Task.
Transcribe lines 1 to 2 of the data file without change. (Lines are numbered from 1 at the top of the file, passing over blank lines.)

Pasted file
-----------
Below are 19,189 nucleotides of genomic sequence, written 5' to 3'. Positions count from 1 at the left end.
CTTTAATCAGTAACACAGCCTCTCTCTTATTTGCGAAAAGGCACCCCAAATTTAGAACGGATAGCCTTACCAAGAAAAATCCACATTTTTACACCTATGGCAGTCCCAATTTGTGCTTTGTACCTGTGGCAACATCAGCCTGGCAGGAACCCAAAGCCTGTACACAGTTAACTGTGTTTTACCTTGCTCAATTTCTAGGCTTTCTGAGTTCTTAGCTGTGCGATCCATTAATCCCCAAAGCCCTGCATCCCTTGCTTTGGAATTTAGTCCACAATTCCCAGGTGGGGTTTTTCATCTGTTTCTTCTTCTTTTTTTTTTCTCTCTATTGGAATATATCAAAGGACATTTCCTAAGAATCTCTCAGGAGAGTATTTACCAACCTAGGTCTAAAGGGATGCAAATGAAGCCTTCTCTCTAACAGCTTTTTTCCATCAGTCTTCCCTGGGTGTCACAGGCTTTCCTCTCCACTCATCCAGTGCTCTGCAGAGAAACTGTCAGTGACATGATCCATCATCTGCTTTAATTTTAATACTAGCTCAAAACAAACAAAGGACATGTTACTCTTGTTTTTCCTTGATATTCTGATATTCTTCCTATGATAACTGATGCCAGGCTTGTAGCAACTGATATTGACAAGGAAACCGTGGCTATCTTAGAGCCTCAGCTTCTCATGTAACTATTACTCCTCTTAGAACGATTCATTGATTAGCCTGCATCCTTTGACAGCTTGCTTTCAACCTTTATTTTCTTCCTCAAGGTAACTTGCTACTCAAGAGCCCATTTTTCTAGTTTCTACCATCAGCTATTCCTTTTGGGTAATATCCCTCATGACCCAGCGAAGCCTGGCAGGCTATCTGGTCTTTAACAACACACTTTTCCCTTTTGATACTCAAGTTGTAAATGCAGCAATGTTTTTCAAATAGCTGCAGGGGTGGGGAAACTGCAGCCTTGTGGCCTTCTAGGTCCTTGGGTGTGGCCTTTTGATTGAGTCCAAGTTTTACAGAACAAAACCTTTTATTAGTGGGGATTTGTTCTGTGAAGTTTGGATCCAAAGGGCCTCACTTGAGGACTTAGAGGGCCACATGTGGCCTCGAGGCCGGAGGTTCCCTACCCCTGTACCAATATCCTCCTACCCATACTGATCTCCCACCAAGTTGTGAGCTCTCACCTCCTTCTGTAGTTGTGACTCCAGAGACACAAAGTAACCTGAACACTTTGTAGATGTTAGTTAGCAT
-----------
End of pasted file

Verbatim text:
Below are 19,189 nucleotides of genomic sequence, written 5' to 3'. Positions count from 1 at the left end.
CTTTAATCAGTAACACAGCCTCTCTCTTATTTGCGAAAAGGCACCCCAAATTTAGAACGGATAGCCTTACCAAGAAAAATCCACATTTTTACACCTATGGCAGTCCCAATTTGTGCTTTGTACCTGTGGCAACATCAGCCTGGCAGGAACCCAAAGCCTGTACACAGTTAACTGTGTTTTACCTTGCTCAATTTCTAGGCTTTCTGAGTTCTTAGCTGTGCGATCCATTAATCCCCAAAGCCCTGCATCCCTTGCTTTGGAATTTAGTCCACAATTCCCAGGTGGGGTTTTTCATCTGTTTCTTCTTCTTTTTTTTTTCTCTCTATTGGAATATATCAAAGGACATTTCCTAAGAATCTCTCAGGAGAGTATTTACCAACCTAGGTCTAAAGGGATGCAAATGAAGCCTTCTCTCTAACAGCTTTTTTCCATCAGTCTTCCCTGGGTGTCACAGGCTTTCCTCTCCACTCATCCAGTGCTCTGCAGAGAAACTGTCAGTGACATGATCCATCATCTGCTTTAATTTTAATACTAGCTCAAAACAAACAAAGGACATGTTACTCTTGTTTTTCCTTGATATTCTGATATTCTTCCTATGATAACTGATGCCAGGCTTGTAGCAACTGATATTGACAAGGAAACCGTGGCTATCTTAGAGCCTCAGCTTCTCATGTAACTATTACTCCTCTTAGAACGATTCATTGATTAGCCTGCATCCTTTGACAGCTTGCTTTCAACCTTTATTTTCTTCCTCAAGGTAACTTGCTACTCAAGAGCCCATTTTTCTAGTTTCTACCATCAGCTATTCCTTTTGGGTAATATCCCTCATGACCCAGCGAAGCCTGGCAGGCTATCTGGTCTTTAACAACACACTTTTCCCTTTTGATACTCAAGTTGTAAATGCAGCAATGTTTTTCAAATAGCTGCAGGGGTGGGGAAACTGCAGCCTTGTGGCCTTCTAGGTCCTTGGGTGTGGCCTTTTGATTGAGTCCAAGTTTTACAGAACAAAACCTTTTATTAGTGGGGATTTGTTCTGTGAAGTTTGGATCCAAAGGGCCTCACTTGAGGACTTAGAGGGCCACATGTGGCCTCGAGGCCGGAGGTTCCCTACCCCTGTACCAATATCCTCCTACCCATACTGATCTCCCACCAAGTTGTGAGCTCTCACCTCCTTCTGTAGTTGTGACTCCAGAGACACAAAGTAACCTGAACACTTTGTAGATGTTAGTTAGCAT